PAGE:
http://www.latimesmagazine.com/2011/...on-sunset.html

    Leave a comment:


  • Chris T
    replied
    OK I read the last issue of Neonomicon. I loved this series. It's classic Alan Moore. The ending was great too.
    Now I want to reread my Lovecraft books. David, I really do hope that there is a part three in the Moore Cthulhu cycle.

    Tom Murphy, thanks for the tip re Sweet Tooth! I have now read both trades and can't wait for Part 3 in June. The art is great: it has a kind of naive, dreamy style which fits the story perfectly. Brilliant

    I also got the last issue of the recent Incognito series and read all five issues in a row. Another great super-science noir pulp adventure. It didn't blow me away as the first trade did, but art and writing were solid nonetheless. Lots of hints/teasers for the inevitable third part next year.
    Last edited by Chris T; 04-13-2011, 02:21 AM.

    Leave a comment:


  • Chris T
    replied
    Ok I just got back from the shops. A quick list of what I got:

    Sweet Tooth TBP no 1
    Orc Stain #6
    Jennifer Blood #2
    Nonplayer #1 whose art look spectacular.

    (no Marvel or DC capes this week!)

    David M, I've got the last issue of Neonomicon last week which I'll read along with my other recent comics when I'm well enough again for my usual comic reading ritual I'll respond to your comments then.

    I did read Wilson. I didn't quite get why
    . Maybe it's something I'll pick up on a reread...

    Leave a comment:


  • David Mosley
    replied
    Alan Moore's Neonomicon #4 was finally published the other week. After the 'extremes' of #2-3 this was a much more low key finale.


    Which leaves everything on a bit of a cliffhanger, but by not tying all the loose ends up neatly with a pretty bow Moore allows those loose ends burrow into your mind (like tentacles?) after the story ends and gives it an edge I don't think it would have if it was resolved cleanly. Throughout the story I felt there was a sense of being not quite able to see the entire picture, that something was just outside your field of vision, but maybe you might catch it out of the corner of your eye if you turned your head just so....

    There's definitely scope for a third part to Moore's Cthulhu mythos comics (The Courtyard being the first) but given how long ago Neonomicon was written (and the circumstances of it being written in the first place) I suspect there won't be. At least not by Moore. Neonomicon isn't one of Moore's great masterpieces by any stretch, but it's nonetheless quite a respectable little tale, and certainly more memorable than some of the WildCATS/Spawn stuff he wrote for Image Comics in the '90s.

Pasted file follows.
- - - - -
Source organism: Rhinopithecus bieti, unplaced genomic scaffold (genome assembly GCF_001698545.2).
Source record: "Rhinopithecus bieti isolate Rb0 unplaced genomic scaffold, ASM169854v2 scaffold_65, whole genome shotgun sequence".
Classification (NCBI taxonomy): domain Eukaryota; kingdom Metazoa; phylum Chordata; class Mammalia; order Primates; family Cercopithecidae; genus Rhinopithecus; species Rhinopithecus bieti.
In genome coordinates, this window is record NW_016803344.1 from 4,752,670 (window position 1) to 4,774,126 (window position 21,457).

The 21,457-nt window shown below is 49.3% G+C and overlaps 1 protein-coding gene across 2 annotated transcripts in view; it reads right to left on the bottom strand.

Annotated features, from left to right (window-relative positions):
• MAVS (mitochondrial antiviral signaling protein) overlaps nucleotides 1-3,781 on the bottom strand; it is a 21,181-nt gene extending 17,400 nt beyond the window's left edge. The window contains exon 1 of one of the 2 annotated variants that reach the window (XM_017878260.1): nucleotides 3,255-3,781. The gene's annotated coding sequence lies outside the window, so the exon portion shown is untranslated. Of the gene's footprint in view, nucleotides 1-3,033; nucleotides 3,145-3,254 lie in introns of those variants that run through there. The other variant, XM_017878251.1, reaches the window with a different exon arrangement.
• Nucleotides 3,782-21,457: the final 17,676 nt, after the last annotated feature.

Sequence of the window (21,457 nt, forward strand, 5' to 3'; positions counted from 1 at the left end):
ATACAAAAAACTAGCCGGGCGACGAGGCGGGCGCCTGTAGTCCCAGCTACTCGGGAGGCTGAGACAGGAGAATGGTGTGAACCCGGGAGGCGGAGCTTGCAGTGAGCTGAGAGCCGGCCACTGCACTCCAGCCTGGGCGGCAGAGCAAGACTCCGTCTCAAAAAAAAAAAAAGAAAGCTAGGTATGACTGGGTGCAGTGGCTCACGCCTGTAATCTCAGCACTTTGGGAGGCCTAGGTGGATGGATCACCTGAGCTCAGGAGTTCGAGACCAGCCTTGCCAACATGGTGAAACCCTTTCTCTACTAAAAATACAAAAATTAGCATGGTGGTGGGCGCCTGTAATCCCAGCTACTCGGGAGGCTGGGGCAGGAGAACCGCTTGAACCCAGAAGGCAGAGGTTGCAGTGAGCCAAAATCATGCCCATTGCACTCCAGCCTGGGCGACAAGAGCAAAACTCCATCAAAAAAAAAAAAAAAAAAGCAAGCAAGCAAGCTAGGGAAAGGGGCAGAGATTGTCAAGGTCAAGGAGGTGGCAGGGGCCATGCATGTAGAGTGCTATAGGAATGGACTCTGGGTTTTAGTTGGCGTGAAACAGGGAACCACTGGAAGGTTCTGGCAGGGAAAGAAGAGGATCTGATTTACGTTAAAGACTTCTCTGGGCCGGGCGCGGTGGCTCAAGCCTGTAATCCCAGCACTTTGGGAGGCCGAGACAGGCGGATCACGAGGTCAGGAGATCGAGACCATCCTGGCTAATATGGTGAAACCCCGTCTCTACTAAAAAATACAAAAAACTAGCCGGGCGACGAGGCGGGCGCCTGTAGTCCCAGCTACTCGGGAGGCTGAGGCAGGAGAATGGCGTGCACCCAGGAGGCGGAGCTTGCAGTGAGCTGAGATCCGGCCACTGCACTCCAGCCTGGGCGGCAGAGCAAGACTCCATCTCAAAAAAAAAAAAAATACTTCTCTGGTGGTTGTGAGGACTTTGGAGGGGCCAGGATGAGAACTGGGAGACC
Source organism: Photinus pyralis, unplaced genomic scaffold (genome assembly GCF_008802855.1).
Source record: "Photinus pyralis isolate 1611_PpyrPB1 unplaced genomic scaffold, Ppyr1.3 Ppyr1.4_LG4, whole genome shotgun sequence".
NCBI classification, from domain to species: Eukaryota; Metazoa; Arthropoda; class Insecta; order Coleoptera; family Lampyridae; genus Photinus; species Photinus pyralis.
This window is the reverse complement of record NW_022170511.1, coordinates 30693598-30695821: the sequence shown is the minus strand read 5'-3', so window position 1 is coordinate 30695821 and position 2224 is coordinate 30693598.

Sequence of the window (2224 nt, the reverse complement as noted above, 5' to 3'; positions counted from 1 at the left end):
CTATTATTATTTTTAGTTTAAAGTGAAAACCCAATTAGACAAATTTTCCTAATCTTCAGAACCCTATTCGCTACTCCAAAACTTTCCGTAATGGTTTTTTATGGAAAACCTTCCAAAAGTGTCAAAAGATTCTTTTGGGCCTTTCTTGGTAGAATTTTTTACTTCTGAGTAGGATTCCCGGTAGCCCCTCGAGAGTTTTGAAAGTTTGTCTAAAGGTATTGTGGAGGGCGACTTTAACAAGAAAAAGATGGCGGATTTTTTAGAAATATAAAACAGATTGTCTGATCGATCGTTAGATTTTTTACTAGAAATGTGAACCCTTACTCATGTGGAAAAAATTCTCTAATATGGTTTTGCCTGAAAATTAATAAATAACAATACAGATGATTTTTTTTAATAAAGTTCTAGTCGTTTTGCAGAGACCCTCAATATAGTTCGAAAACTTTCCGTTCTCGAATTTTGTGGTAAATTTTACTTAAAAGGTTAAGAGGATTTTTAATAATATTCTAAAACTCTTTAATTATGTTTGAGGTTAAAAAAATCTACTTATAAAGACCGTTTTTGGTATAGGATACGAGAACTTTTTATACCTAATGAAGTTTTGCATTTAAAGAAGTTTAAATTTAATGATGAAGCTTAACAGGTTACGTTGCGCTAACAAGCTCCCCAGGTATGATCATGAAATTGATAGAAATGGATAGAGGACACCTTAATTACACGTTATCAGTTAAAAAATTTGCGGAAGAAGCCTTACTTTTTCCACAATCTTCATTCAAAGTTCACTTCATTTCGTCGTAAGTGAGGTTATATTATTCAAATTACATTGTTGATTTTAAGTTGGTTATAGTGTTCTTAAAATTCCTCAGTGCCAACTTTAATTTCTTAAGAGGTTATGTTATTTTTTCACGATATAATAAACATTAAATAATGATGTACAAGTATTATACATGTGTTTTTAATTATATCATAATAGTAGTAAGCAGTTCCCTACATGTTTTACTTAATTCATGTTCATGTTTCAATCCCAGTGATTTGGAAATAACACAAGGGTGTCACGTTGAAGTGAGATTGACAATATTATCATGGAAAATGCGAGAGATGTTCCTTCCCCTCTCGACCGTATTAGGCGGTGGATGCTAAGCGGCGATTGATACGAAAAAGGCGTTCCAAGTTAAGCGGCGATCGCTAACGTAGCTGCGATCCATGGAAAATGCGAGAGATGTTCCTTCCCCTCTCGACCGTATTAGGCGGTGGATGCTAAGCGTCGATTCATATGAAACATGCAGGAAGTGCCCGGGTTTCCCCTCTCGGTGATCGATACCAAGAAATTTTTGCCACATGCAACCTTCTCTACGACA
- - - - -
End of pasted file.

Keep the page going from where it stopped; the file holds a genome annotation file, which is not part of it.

Leave a comment:


  • Chris T
    replied
    Thanks for the tip, Tom. I'll check out a Sweet Tooth trade next time I'm at the bookshop.

    Re Deadpool: I am loving the new Deadpool MAX series by Kyle Baker and David Lapham. This is also the first comic I've read and bought with Deadpool in it. So I can easily recommend it as a jump on point the the uninitiated like me, although I hasten to add that all the action occurs in another alternate "MAX" universe kind of thing.

    I relented and picked up a copy of Daniel Clowes' Wilson the other day when I was really grumpy. I started reading it on the bus and actually laughed out loud a few times. I've been "saving it up" but I might just read it now.

    I nearly read Grandville as Glandville...

    Leave a comment:


  • Tom Murphy
    replied
    I managed to have an early night last night and vowed to make a start on my ginormous backlog of unread comics.

    I started off with going back to the beginning of Sweet Tooth - Jeff Lemire's book for Vertigo. I'd read the first couple of issues when they came out, but had been stockpiling it since them.

    It's set in rural America after some unspecified pandemic has wiped out most of the population. Most of the few remaining children seem to be human/animal hybrids; the main character, Gus, is a nine-year old boy with antlers who has been raised in total isolation but has to venture out into the wider world when his father dies.

    Lemire's got a lovely scratchy art style and a fantastic grasp of timing and pacing. I really enjoyed the first five issues and I'm looking forward to ploughing through the rest (I think it's up to about ish 20 now).

    As with a lot of Vertigo books, you can download a PDF of the first issue. There are also - I think - three collections out so far, starting with Out of the Woods.

    Leave a comment:


  • Pebble
    replied
    Originally posted by L'Etranger View Post
    Just dug up a comic whose hero is a 1930's pilot called January Jones (!), a great looking blonde who gets into all sorts of trouble. And of course she's giving the Nazis a hard time ...
    By Eric Heuvel and Martin Lodewijk (Texts) from the Netherlands.
    No idea if it ever managed to get translated into English...

    Might add the book was published 1988, so a good deal of time before the actress became known or stopped playing with dolls for that matter.
    January Jones gets a mention by Gareth Ewing.

    http://www.garenewing.co.uk/rainboworchid/blog/blog.php

    Ewing's work is Claire ligne as well in The Rainbow Orchid and is worth getting LE.

    Leave a comment: